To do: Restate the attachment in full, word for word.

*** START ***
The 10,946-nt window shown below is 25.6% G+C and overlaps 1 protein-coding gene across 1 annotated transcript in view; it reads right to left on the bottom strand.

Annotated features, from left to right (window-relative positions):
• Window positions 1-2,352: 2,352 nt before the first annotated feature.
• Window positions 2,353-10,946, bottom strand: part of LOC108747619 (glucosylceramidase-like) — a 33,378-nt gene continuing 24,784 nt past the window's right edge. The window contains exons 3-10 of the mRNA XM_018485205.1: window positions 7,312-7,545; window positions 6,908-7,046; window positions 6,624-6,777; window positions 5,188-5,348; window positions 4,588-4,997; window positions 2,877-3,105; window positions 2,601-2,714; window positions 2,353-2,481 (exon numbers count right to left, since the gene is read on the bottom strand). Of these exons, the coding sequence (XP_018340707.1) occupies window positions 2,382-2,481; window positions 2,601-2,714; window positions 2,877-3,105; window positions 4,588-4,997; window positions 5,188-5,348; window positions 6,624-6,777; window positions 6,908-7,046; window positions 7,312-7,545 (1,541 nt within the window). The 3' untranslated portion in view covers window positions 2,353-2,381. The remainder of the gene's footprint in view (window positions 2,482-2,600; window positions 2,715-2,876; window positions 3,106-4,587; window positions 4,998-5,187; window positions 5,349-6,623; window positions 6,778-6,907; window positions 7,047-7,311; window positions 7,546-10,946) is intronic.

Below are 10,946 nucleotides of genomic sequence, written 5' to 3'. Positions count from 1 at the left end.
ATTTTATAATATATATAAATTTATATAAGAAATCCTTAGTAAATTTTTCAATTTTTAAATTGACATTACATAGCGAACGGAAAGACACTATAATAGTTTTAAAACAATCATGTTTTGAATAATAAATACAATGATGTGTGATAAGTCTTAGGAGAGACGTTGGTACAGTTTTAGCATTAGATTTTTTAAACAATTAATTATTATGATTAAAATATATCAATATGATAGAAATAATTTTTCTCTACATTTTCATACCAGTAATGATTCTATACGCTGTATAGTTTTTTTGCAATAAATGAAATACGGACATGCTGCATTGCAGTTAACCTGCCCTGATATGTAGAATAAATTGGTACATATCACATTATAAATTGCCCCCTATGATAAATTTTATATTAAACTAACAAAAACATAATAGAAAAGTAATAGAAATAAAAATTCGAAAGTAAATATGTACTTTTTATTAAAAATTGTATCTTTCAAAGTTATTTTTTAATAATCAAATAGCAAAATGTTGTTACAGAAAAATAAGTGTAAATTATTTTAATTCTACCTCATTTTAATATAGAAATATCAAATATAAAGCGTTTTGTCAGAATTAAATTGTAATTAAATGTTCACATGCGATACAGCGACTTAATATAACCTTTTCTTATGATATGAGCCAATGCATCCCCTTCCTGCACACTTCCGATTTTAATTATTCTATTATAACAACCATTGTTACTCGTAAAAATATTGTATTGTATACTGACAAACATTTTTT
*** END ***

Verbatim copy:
The 10,946-nt window shown below is 25.6% G+C and overlaps 1 protein-coding gene across 1 annotated transcript in view; it reads right to left on the bottom strand.

Annotated features, from left to right (window-relative positions):
• Window positions 1-2,352: 2,352 nt before the first annotated feature.
• Window positions 2,353-10,946, bottom strand: part of LOC108747619 (glucosylceramidase-like) — a 33,378-nt gene continuing 24,784 nt past the window's right edge. The window contains exons 3-10 of the mRNA XM_018485205.1: window positions 7,312-7,545; window positions 6,908-7,046; window positions 6,624-6,777; window positions 5,188-5,348; window positions 4,588-4,997; window positions 2,877-3,105; window positions 2,601-2,714; window positions 2,353-2,481 (exon numbers count right to left, since the gene is read on the bottom strand). Of these exons, the coding sequence (XP_018340707.1) occupies window positions 2,382-2,481; window positions 2,601-2,714; window positions 2,877-3,105; window positions 4,588-4,997; window positions 5,188-5,348; window positions 6,624-6,777; window positions 6,908-7,046; window positions 7,312-7,545 (1,541 nt within the window). The 3' untranslated portion in view covers window positions 2,353-2,381. The remainder of the gene's footprint in view (window positions 2,482-2,600; window positions 2,715-2,876; window positions 3,106-4,587; window positions 4,998-5,187; window positions 5,349-6,623; window positions 6,778-6,907; window positions 7,047-7,311; window positions 7,546-10,946) is intronic.

Below are 10,946 nucleotides of genomic sequence, written 5' to 3'. Positions count from 1 at the left end.
ATTTTATAATATATATAAATTTATATAAGAAATCCTTAGTAAATTTTTCAATTTTTAAATTGACATTACATAGCGAACGGAAAGACACTATAATAGTTTTAAAACAATCATGTTTTGAATAATAAATACAATGATGTGTGATAAGTCTTAGGAGAGACGTTGGTACAGTTTTAGCATTAGATTTTTTAAACAATTAATTATTATGATTAAAATATATCAATATGATAGAAATAATTTTTCTCTACATTTTCATACCAGTAATGATTCTATACGCTGTATAGTTTTTTTGCAATAAATGAAATACGGACATGCTGCATTGCAGTTAACCTGCCCTGATATGTAGAATAAATTGGTACATATCACATTATAAATTGCCCCCTATGATAAATTTTATATTAAACTAACAAAAACATAATAGAAAAGTAATAGAAATAAAAATTCGAAAGTAAATATGTACTTTTTATTAAAAATTGTATCTTTCAAAGTTATTTTTTAATAATCAAATAGCAAAATGTTGTTACAGAAAAATAAGTGTAAATTATTTTAATTCTACCTCATTTTAATATAGAAATATCAAATATAAAGCGTTTTGTCAGAATTAAATTGTAATTAAATGTTCACATGCGATACAGCGACTTAATATAACCTTTTCTTATGATATGAGCCAATGCATCCCCTTCCTGCACACTTCCGATTTTAATTATTCTATTATAACAACCATTGTTACTCGTAAAAATATTGTATTGTATACTGACAAACATTTTTT